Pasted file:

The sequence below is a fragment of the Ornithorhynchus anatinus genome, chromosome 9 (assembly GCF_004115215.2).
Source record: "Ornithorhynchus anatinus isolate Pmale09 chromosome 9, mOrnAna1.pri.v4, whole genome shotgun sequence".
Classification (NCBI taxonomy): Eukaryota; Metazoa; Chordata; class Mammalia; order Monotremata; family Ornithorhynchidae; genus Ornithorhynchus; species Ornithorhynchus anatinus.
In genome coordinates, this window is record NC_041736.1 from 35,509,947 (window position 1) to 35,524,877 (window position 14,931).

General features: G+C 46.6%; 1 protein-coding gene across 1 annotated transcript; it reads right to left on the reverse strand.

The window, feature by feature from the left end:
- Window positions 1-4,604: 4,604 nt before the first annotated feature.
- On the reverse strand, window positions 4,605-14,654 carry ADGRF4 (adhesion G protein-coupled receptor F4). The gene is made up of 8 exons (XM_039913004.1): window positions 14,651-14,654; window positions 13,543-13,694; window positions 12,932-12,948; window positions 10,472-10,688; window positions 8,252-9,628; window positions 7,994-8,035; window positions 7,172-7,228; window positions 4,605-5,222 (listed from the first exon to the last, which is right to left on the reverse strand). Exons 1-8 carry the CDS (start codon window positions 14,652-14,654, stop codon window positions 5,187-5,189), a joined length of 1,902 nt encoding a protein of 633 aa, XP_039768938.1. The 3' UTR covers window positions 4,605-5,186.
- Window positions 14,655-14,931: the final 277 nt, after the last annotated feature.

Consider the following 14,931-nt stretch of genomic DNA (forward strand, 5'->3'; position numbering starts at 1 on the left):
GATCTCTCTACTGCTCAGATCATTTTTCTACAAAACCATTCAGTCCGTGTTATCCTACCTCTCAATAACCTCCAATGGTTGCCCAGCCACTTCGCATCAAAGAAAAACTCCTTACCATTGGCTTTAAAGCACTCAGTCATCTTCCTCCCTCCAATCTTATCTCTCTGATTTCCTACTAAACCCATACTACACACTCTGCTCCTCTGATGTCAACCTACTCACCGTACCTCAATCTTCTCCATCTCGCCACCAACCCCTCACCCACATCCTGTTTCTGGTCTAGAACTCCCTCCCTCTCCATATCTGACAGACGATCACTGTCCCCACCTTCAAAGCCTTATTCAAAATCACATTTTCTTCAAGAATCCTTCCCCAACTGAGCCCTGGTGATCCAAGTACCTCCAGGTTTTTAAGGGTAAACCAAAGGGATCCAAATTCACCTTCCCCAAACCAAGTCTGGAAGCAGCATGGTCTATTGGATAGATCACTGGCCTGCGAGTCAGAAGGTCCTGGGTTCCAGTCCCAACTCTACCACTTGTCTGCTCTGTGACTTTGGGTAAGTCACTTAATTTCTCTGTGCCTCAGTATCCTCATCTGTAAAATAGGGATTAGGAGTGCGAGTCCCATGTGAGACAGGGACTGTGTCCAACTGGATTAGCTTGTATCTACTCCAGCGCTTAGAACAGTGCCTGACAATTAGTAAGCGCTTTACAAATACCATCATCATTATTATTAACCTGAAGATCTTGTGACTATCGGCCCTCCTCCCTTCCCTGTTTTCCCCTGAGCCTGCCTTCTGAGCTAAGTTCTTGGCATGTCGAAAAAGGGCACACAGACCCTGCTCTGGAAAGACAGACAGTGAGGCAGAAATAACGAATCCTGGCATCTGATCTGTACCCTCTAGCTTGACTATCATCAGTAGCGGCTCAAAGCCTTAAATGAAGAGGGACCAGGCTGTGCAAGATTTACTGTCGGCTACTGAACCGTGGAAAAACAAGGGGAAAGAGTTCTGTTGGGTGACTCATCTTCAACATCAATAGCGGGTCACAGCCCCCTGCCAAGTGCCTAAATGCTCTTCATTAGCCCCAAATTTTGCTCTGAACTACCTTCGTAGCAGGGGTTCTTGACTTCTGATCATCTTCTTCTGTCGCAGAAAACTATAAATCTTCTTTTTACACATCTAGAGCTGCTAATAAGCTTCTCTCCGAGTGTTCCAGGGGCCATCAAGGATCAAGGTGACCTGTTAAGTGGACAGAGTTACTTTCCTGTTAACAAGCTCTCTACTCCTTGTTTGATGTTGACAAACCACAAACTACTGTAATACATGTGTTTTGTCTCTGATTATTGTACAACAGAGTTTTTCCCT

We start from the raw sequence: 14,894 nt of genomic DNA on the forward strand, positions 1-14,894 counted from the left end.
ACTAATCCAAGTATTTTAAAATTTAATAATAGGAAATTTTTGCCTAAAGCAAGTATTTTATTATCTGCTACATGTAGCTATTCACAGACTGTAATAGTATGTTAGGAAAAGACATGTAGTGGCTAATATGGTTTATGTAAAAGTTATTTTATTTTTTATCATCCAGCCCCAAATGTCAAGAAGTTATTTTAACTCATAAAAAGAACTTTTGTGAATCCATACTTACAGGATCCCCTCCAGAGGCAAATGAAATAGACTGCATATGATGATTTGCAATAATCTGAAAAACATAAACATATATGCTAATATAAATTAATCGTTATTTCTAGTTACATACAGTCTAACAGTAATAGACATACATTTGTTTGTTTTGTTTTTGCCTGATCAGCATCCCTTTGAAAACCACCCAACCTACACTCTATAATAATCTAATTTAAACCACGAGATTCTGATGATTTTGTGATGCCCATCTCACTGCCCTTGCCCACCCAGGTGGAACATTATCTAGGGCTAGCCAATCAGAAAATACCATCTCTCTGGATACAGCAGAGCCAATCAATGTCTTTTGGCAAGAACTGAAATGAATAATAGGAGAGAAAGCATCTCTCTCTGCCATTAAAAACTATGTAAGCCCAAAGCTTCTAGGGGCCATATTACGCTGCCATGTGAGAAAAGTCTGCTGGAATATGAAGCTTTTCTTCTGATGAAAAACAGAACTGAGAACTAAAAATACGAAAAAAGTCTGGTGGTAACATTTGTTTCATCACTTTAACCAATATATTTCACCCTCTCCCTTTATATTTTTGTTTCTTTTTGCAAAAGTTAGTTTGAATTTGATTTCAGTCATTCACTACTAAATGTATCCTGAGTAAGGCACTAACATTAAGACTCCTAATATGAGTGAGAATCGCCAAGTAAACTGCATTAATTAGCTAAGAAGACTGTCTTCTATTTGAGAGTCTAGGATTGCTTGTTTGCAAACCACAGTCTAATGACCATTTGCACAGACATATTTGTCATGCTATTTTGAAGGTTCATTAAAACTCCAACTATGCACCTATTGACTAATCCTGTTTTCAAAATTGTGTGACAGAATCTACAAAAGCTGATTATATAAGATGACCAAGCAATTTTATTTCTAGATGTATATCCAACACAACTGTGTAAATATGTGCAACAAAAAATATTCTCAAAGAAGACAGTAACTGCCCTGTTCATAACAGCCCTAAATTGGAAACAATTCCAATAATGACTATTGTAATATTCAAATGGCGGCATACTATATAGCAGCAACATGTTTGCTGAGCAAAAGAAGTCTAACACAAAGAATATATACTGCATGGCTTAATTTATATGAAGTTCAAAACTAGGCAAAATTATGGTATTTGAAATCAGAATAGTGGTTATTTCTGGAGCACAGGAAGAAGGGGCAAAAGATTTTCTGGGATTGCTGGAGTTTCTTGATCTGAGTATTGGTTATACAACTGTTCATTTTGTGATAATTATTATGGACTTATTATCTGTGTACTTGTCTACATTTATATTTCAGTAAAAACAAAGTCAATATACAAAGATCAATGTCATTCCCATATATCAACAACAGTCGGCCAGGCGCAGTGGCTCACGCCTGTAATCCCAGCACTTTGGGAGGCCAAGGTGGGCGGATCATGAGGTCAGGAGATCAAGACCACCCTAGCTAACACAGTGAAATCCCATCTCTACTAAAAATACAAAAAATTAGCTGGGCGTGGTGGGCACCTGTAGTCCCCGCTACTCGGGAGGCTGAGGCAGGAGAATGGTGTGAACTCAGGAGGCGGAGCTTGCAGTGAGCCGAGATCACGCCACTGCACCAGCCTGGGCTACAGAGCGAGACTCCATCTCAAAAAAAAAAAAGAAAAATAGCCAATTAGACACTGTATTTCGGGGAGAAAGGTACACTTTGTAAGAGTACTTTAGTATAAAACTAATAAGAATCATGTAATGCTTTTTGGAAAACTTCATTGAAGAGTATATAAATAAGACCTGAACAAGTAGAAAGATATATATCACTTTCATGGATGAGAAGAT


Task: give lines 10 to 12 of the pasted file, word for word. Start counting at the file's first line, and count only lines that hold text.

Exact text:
Consider the following 14,931-nt stretch of genomic DNA (forward strand, 5'->3'; position numbering starts at 1 on the left):
GATCTCTCTACTGCTCAGATCATTTTTCTACAAAACCATTCAGTCCGTGTTATCCTACCTCTCAATAACCTCCAATGGTTGCCCAGCCACTTCGCATCAAAGAAAAACTCCTTACCATTGGCTTTAAAGCACTCAGTCATCTTCCTCCCTCCAATCTTATCTCTCTGATTTCCTACTAAACCCATACTACACACTCTGCTCCTCTGATGTCAACCTACTCACCGTACCTCAATCTTCTCCATCTCGCCACCAACCCCTCACCCACATCCTGTTTCTGGTCTAGAACTCCCTCCCTCTCCATATCTGACAGACGATCACTGTCCCCACCTTCAAAGCCTTATTCAAAATCACATTTTCTTCAAGAATCCTTCCCCAACTGAGCCCTGGTGATCCAAGTACCTCCAGGTTTTTAAGGGTAAACCAAAGGGATCCAAATTCACCTTCCCCAAACCAAGTCTGGAAGCAGCATGGTCTATTGGATAGATCACTGGCCTGCGAGTCAGAAGGTCCTGGGTTCCAGTCCCAACTCTACCACTTGTCTGCTCTGTGACTTTGGGTAAGTCACTTAATTTCTCTGTGCCTCAGTATCCTCATCTGTAAAATAGGGATTAGGAGTGCGAGTCCCATGTGAGACAGGGACTGTGTCCAACTGGATTAGCTTGTATCTACTCCAGCGCTTAGAACAGTGCCTGACAATTAGTAAGCGCTTTACAAATACCATCATCATTATTATTAACCTGAAGATCTTGTGACTATCGGCCCTCCTCCCTTCCCTGTTTTCCCCTGAGCCTGCCTTCTGAGCTAAGTTCTTGGCATGTCGAAAAAGGGCACACAGACCCTGCTCTGGAAAGACAGACAGTGAGGCAGAAATAACGAATCCTGGCATCTGATCTGTACCCTCTAGCTTGACTATCATCAGTAGCGGCTCAAAGCCTTAAATGAAGAGGGACCAGGCTGTGCAAGATTTACTGTCGGCTACTGAACCGTGGAAAAACAAGGGGAAAGAGTTCTGTTGGGTGACTCATCTTCAACATCAATAGCGGGTCACAGCCCCCTGCCAAGTGCCTAAATGCTCTTCATTAGCCCCAAATTTTGCTCTGAACTACCTTCGTAGCAGGGGTTCTTGACTTCTGATCATCTTCTTCTGTCGCAGAAAACTATAAATCTTCTTTTTACACATCTAGAGCTGCTAATAAGCTTCTCTCCGAGTGTTCCAGGGGCCATCAAGGATCAAGGTGACCTGTTAAGTGGACAGAGTTACTTTCCTGTTAACAAGCTCTCTACTCCTTGTTTGATGTTGACAAACCACAAACTACTGTAATACATGTGTTTTGTCTCTGATTATTGTACAACAGAGTTTTTCCCT

We start from the raw sequence: 14,894 nt of genomic DNA on the forward strand, positions 1-14,894 counted from the left end.